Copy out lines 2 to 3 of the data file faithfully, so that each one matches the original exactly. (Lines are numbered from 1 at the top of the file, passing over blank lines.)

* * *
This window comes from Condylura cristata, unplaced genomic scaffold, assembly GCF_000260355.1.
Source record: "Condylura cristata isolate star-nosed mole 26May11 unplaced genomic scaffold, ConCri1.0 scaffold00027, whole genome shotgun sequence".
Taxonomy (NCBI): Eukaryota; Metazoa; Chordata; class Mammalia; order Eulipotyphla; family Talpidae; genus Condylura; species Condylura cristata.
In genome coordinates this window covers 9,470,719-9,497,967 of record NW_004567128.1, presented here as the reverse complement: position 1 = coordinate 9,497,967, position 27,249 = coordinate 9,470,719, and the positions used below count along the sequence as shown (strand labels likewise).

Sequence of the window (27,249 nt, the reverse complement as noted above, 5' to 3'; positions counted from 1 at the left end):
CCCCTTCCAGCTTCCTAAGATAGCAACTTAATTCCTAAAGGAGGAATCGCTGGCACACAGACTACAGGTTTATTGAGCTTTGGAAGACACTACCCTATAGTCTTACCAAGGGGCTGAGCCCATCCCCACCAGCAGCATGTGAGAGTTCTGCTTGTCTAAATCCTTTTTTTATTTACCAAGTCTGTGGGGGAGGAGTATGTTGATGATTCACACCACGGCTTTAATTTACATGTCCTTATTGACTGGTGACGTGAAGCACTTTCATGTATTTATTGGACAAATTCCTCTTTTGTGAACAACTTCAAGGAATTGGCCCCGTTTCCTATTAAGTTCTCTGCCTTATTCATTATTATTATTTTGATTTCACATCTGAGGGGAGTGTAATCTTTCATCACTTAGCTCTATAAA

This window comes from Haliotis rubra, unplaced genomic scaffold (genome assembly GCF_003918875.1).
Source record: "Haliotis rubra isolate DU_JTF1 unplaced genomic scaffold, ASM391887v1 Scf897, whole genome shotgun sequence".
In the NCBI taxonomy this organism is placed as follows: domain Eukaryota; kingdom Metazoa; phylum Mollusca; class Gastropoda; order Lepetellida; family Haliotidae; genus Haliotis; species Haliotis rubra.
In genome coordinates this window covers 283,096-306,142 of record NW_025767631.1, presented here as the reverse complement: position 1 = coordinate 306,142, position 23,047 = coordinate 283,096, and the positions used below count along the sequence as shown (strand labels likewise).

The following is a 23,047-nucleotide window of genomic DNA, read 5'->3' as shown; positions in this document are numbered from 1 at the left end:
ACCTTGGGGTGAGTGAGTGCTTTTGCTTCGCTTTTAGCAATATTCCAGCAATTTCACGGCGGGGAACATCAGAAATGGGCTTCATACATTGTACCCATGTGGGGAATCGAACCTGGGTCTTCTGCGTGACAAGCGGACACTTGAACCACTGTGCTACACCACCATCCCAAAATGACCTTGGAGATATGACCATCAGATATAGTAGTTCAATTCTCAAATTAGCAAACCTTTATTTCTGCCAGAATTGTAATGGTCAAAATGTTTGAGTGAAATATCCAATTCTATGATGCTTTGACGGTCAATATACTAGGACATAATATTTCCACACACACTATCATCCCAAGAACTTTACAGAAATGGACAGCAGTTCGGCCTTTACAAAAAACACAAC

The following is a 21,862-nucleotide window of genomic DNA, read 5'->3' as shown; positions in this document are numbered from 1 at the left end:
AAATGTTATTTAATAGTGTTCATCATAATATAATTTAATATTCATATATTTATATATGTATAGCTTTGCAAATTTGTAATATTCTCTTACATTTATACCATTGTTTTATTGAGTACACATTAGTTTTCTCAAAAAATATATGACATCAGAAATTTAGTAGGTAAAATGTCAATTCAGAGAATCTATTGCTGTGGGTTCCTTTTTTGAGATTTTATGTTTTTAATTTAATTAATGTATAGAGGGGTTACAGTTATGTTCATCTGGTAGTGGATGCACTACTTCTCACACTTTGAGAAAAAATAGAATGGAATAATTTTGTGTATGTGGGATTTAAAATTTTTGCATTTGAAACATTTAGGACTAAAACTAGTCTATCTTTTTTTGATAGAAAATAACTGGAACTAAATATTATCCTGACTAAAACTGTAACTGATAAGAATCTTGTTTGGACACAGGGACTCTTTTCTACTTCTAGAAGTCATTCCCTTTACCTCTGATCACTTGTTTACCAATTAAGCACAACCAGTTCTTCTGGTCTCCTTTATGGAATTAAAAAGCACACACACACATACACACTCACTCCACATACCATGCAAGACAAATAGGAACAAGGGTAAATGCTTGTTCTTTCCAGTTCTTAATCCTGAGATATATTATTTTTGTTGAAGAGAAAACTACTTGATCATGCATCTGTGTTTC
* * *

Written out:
Source record: "Condylura cristata isolate star-nosed mole 26May11 unplaced genomic scaffold, ConCri1.0 scaffold00027, whole genome shotgun sequence".
Taxonomy (NCBI): Eukaryota; Metazoa; Chordata; class Mammalia; order Eulipotyphla; family Talpidae; genus Condylura; species Condylura cristata.